By Robert Penna
Throughout history, residents of smaller communities have relied on local tribunes, gazettes, chronicles, heralds, and posts for credible and pertinent news and information. Sadly, in the past 15 years, more than ¼ of local newspapers have closed or merged with larger media outlets. The disappearance of this type of publication has left many inner-city, suburban, and rural communities high and dry in what is known as news deserts. News deserts are areas with limited access to trusted news and information.
In 2012, the FCC defined eight topics they consider to be critical information needs for all American citizens:
- Emergencies and Public Safety
- Environment and Planning
- Economic Development
- Civic Life
- Political Life
Struggling newspapers have been bought out and gutted by hedge funds or merged with larger media companies. The staff is cut severely, and newsrooms lose their capacity to address local needs meaningfully and thoroughly. A community can lose its identity and knowledge of self without local journalists providing a mirror to reflect. Integrity suffers, and trust is lost without local perspectives. This is where a breakdown in two of the pillars of democracy can be seen, representation and access to information. A healthy democracy is one that sees to it that all citizens are represented and presented with the information that they need to make responsible decisions.
What does representation look like?
One of the beauties of local journalism lies in the importance assigned to the very readers themselves. A local newspaper connects the citizens with some national news and headlines, but one of its more important functions is the legitimizing of local achievements. An achievement may not be worthy of making national news, but to the residents of the community, even the smallest of victories are worth celebrating. Community members can read the same articles as their neighbors and be unified in their support of local sports teams, schools and businesses. Individuals are also remembered in their life and death in obituaries.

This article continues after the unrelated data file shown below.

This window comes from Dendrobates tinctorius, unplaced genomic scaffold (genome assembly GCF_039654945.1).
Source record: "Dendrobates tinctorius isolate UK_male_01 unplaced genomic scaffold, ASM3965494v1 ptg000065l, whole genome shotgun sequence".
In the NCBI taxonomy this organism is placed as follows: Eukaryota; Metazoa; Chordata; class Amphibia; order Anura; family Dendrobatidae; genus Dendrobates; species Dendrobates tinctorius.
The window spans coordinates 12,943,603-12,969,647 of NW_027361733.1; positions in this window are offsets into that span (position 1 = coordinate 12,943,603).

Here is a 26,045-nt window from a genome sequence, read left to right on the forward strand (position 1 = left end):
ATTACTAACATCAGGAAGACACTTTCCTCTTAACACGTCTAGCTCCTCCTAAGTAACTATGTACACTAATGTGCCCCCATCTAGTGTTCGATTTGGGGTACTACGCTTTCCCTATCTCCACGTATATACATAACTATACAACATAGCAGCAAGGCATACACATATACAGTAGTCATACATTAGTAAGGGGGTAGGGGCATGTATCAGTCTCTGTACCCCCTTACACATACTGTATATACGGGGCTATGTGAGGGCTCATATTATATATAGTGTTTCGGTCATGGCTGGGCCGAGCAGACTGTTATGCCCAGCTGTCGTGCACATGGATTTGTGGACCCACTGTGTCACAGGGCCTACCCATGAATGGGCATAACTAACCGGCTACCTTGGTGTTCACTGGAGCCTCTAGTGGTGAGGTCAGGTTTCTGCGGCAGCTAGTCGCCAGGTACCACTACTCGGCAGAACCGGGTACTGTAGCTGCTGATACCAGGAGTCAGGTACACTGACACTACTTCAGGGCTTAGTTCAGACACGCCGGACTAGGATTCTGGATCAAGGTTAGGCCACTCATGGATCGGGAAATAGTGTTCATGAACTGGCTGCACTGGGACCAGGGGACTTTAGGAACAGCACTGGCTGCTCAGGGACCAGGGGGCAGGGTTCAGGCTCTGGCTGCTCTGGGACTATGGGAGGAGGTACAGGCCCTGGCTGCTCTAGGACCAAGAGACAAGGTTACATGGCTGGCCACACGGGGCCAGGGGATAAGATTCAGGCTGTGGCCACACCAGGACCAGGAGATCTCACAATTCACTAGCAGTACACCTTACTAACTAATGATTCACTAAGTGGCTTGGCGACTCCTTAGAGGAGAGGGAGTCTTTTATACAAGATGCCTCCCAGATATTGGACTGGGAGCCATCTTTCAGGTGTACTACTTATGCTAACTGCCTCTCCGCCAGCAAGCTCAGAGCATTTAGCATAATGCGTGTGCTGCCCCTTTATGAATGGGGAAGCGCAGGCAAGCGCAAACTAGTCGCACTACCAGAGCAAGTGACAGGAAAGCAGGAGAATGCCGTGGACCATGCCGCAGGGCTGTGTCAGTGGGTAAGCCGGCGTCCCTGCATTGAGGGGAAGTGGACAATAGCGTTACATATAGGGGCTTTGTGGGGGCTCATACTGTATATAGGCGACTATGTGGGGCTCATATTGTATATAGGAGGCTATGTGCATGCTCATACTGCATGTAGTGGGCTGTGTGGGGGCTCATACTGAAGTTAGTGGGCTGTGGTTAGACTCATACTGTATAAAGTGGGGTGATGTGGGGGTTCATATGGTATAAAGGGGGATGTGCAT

What does access to information look like?
Another important role local newspapers have is informing readers of the issues most likely to affect them. These are issues specific to communities that may go completely unnoticed by larger media sources but are locally very significant. The topics covered in the local paper include the local weather, events, taxes, zoning, crime, and developments in city and state government. Keeping citizens in the know about the happenings of their own community is a crucial part of promoting civic engagement both individually and collectively. In this way, local journalism serves as an essential democratic force that supports community cohesion and informed political participation.
Local is defined as belonging or relational to a particular area or neighborhood. Giving voice to information from a local perspective makes it impactful, relevant, and essential. This is how we identify ourselves, and local newspapers are cornerstones of this uniqueness.